Pursuant to the terms of the BP Settlement Agreement, there is a presumption that individuals and businesses in Zone A were negatively impacted the most by the oil spill because Zone A is located on the waterfront or certain inland areas. Consequently, businesses in Zone A do not have to prove that they lost revenue because of the spill, and they will probably receive the most satisfactory settlements. Areas in Florida that fall in Zone A include:

Florida Settlement Map
BP Economic Loss Zone – Click to View Map
  • Anna Maria Island
  • Cape Coral
  • Captiva Island
  • Cedar Key
  • Clearwater Beaches
  • Coastal Manatee
  • Coastal Pinellas
  • Florida Panhandle
  • Key West
  • Longboat Key
  • Parts of the Tampa Bay area
  • Parts of the Fort Myers area
  • Sanibel Island
  • Coastal Sarasota
  • St. Petersburg Beaches
  • The Florida Keys


Zones B, C and D are geographic areas that are not right on located on barrier islands.  Florida businesses in these Zones should understand that the BP settlement structure is based on a specific pattern of lost revenue, not the type of industry. Most businesses in Florida can file a claim if they can show, in essence, a dip in revenues between May and December, 2010, and perhaps an upswing in 2011. For example, a veterinary clinic located in Tampa, several miles inland of the Gulf Coast, is eligible to participate in the BP settlement if it suffered any decline in revenue between May and December 2010. Pursuant to the oil spill class action lawsuit settlement agreement, certain formulas must be run on a company or individual’s financials to determine if that business or person has a viable claim.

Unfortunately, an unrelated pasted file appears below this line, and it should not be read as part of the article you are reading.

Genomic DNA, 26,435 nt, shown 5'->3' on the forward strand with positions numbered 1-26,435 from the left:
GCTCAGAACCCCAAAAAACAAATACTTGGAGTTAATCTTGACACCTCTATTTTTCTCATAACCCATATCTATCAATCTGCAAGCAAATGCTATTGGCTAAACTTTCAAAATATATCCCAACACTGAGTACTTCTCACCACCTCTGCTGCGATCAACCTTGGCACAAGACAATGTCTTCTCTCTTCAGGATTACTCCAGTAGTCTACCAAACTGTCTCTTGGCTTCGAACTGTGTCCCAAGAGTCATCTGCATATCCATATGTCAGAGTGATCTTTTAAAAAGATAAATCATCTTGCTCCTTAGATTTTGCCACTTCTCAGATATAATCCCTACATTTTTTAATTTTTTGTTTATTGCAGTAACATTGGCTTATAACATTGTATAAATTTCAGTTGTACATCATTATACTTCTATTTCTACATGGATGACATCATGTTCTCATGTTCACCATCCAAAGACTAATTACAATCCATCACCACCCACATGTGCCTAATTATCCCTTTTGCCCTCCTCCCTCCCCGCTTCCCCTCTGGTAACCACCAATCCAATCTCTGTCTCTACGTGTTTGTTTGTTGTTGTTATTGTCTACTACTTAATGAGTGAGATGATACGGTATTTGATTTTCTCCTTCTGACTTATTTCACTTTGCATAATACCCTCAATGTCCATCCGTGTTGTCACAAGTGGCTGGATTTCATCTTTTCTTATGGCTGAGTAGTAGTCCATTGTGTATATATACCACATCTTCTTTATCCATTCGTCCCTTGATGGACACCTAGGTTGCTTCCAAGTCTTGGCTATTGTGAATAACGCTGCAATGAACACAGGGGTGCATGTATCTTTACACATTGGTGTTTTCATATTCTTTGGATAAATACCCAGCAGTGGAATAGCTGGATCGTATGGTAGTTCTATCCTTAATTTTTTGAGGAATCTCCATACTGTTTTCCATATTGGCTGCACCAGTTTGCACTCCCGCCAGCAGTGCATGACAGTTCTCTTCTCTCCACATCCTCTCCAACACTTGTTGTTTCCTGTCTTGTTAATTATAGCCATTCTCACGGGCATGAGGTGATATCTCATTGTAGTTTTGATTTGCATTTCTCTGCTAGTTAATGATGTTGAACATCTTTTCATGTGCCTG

Very few businesses can offer up concrete proof verifying that the reason their business suffered in late 2010 was because of the Spill.  The good news is they don’t have to!  A business’s revenue figures alone will qualify or disqualify them from recovering losses.  With just a few rare exceptions, most any type of business is eligible, including:

  • Pension Funds
  • Daycare services
  • Hotels
  • Restaurants
  • Car Dealers
  • Landscapers
  • Luxury services
  • Retailers
  • Nail salons
  • Law firms

These businesses, like the veterinary clinic example, easily could have lost revenue because their customers were negatively impacted by the oil spill and could not afford their services. Again, these businesses do not have to prove a direct connection between their lost revenue and the spill because they are part of the causation chain.

In light of the above, ANY Florida business located in Economic Loss Zones B, C and D should have an attorney review their revenue figures for the few years preceding the April 20, 2010, oil spill and their revenue figures for the one-year period following that date. After some simple initial calculations, that attorney will be able to advise that business whether they have a claim.


Please also bear the following in mind, many businesses cannot show a lost revenue pattern but, nonetheless, lost tangibles such as customers or clients around the time of the spill. These businesses too may be eligible to participate in the settlement fund. Additionally, a business that had to close down or file for bankruptcy may qualify.

In short, anyone who is unsure about their revenue figures or has any questions about whether they should should talk to a attorney who is knowledgeable about the BP oil spill about filing a claim today, before its too late.